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Tuesday, August 07, 2007

Dynamics AX project success - Customer Ownership & Expectations

I would like to take some time and talk about some success factors for a Dynamics AX project. Of course some of this can apply to other projects as well, but I believe it's important to understand what makes a complex, or simple implementation of Dynamics AX a success.

So with that said, two of the area's I want to start off with for having a successful Dynamics AX project is Customer Ownership, and customer expectations. These two are for sure key elements in having a successful Dynamics AX project. First let's take a look at customer expectations, since really this is set during the sales cycle of a project.
You see customer expectations are based on what we tell them, and their assumptions from what we tell them. Making sure you do a great walk through, and functionality worksheet with them can really make or break the implementation teams life on the project. Make sure the customer understands what parts are estimated to be mods to fulfill their business needs, what is offered out of the box, and even setting the customers expectations that the real scope of the project can only be done during the discovery phase of the given project. Doing this, the customer expects to have their business processes heavily analyzed, and will expect they have a lot to do in the start of project. Having a customer not understand this, and thinking DAX can do everything they need in 3 months, with hardly no coding means you have an ignorant timeline, wrong expectations, and a very un-happy customer in the end when discovery is actually done and it really took 6 months instead of 3. Now let me break here and say, working out a project budget from past experience with a customer is something very acceptable. Just setting that as a budget awarness, help puts constraints on what the customer might request for the given project, and what the customer will decide as a possible later phase. Also I would like to point out that customer expectations are continued to be developed well into the project. It's not just on the sales & marketing team, but also on the implementation team to keep setting and meeting customer expectations. The proper management of such expectations lead to better understood deliverables for the project, and a happier customer, which translates into a happier project team.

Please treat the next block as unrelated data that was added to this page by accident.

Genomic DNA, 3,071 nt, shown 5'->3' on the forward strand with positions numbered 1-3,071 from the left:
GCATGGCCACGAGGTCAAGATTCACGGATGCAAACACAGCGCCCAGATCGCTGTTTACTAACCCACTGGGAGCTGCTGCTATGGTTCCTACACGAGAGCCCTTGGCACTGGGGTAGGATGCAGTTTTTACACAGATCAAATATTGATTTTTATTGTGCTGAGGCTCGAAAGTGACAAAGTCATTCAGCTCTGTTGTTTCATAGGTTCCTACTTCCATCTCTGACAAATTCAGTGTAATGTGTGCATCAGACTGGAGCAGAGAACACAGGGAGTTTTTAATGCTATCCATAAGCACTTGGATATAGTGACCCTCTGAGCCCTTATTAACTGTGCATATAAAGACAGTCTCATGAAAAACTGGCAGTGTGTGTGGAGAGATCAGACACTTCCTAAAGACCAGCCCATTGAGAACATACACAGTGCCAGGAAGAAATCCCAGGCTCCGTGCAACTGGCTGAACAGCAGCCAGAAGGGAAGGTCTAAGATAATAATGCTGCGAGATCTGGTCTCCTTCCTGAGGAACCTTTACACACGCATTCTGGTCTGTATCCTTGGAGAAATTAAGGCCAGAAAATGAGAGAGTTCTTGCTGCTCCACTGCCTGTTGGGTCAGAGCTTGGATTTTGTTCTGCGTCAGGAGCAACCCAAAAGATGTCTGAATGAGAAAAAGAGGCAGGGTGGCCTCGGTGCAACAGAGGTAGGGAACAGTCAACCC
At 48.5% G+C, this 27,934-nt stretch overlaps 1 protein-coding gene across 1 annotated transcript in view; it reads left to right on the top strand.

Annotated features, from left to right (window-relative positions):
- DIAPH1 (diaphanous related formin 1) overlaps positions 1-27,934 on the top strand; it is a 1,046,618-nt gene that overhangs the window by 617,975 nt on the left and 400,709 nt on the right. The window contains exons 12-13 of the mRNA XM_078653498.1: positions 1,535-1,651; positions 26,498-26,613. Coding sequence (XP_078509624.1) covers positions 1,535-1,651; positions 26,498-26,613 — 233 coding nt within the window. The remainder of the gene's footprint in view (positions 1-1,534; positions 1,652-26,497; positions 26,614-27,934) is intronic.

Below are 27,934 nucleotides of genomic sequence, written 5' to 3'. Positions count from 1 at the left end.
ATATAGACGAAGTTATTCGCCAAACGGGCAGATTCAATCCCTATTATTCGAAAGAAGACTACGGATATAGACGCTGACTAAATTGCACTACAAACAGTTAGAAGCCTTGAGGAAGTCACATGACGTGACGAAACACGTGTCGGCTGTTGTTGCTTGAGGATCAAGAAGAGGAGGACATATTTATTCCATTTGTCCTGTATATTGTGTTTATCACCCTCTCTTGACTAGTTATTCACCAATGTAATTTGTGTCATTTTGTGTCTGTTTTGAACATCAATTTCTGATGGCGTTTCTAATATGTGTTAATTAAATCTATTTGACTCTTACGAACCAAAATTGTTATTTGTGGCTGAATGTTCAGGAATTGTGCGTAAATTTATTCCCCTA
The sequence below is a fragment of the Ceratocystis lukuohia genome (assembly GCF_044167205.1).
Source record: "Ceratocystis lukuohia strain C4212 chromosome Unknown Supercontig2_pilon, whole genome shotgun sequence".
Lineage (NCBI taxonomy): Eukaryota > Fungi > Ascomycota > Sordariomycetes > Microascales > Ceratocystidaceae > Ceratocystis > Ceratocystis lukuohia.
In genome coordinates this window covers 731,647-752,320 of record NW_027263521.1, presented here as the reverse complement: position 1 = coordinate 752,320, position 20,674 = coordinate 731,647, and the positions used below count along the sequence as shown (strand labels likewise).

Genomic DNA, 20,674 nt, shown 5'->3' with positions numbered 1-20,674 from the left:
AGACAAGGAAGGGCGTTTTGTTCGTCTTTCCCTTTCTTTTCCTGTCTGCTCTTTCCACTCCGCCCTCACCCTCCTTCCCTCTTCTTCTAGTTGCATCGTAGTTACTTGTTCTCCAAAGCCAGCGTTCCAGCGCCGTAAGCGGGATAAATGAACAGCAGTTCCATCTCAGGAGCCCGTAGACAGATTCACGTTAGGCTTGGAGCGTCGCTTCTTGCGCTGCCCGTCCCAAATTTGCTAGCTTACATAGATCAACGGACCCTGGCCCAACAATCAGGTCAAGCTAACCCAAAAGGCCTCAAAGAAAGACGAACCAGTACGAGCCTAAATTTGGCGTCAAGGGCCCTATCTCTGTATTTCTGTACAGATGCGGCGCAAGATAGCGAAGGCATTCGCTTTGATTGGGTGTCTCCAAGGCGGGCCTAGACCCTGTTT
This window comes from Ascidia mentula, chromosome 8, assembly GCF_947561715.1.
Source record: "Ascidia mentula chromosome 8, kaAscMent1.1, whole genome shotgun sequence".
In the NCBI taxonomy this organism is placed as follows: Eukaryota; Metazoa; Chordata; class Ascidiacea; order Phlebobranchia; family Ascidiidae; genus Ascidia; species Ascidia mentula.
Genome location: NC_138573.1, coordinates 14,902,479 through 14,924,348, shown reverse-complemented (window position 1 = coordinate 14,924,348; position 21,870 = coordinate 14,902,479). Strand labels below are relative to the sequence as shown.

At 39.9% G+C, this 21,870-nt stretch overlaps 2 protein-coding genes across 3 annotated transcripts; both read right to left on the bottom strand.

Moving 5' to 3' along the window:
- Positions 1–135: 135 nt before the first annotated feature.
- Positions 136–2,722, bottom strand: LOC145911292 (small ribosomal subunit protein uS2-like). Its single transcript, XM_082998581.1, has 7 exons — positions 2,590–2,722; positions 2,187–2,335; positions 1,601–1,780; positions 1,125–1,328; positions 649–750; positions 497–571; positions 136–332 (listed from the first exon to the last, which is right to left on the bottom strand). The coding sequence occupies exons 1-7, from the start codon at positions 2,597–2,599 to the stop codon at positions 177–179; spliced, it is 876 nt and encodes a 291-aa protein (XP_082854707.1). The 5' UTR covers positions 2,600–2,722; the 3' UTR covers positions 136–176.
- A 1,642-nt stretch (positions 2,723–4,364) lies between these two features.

The next part is customer ownership, and just as important as the expectations, can be something that will make or break a project for being considered a success. If a customer takes ownership of the project, then they are involved, understand throughout the process, and when you go live a more prepared solution. This means the solution has had it's new owners hands on it more, understood by the new owner, and again translate to a more successful project. If a customer does not take ownership, then the project suffers from lack of input, and the end result is a solution the customer does not fully understand, and possibly does not even like when going live. Of all the important elements for a successful project, this is sometimes the hardest to work on. The customers attitude towards the change, the user base, the management, all are part of this element. It's up to the project management and entire project team to get and keep the customer engaged enough in the project to where they are taking ownership, and therefore having input.

So there is the first two topics that I wanted to talk a bit about. Of course you can go on and on, show examples, etc. but I believe the point is made. Customer expectations and taking ownership are keys to a successful project.

Well check back soon as I continue to post!

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